W Ghats influences Karnataka rain: IISc study

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W Ghats influences Karnataka rain: IISc study

Two Bengaluru researches have attributed the monsoon rainfall magnitude in Karnataka and Maharashtra to the topography of the Western Ghats, which they claim is responsible for bringing showers to the two states as compared to others in the region.

The researchers claim that the mountainous barriers of the Ghats are one of the major contributing factors to heavy rainfall, which occurs mostly during June and July, and that weather department predictions are off the mark as this is not taken into account. Using rainfall data for the last 14 years, the duo from the Indian Institute of Science (IISc), Bangalore, and Indian Institute of Remote Sensing, Dehradun, found three heavy rainfall spots in Maharashtra and two in Karnataka, but found no such spots in Kerala or Tamil Nadu.

When strong wind hits a mountain barrier, an upward draft is created to takes the clouds to a specific height over the Western Ghats, leading to rainfall. In the summer months between March and May, the Western Ghats heat up and attract large quantities of moisture-laden air from the sea, leading to higher rainfall in June and July. After the rain, the temperature difference is reduced and large cloud formation is slowed down.

“Since the Western Ghats is perpendicular to the monsoon winds, the impacts are clearly visible here. This cannot be extended to the Himalayas,” Sayli Tawde from the IISc, one of the coauthors of the study, told Deccan Herald.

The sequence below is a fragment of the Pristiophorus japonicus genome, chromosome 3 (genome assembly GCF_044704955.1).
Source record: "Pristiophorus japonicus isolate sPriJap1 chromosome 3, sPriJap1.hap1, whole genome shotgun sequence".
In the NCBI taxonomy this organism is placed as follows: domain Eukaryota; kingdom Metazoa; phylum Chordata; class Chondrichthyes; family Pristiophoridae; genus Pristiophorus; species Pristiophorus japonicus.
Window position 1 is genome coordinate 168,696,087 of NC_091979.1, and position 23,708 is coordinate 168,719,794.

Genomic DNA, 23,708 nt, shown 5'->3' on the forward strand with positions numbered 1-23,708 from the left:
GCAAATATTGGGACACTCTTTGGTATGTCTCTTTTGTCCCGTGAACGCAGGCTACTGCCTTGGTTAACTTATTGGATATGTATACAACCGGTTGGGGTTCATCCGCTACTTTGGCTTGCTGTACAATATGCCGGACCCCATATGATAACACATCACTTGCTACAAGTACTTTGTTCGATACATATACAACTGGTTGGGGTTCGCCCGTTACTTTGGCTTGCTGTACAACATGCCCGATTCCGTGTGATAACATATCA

The rain was more on the “windward” side of cascaded mountains — the side of mountain ranges that are exposed to monsoon winds. This is because, the barrier created by a cascaded mountain range restricts flow of clouds for a longer time, thus giving more time for rain formation.

If the barrier is small, like an isolated mountain as in Kerala, water droplets are carried away to the other side of the mountain and rain on the windward side is less. Though overall rainfall was observed in Karnataka due to the presence of a cascade mountain range, the highest rainfall site is Ratnagiri in Maharashtra. The two scientists, however, could not find out the reason why Ratnagiri gets more rain. The research has appeared in the online edition of the International Journal of Climatology.

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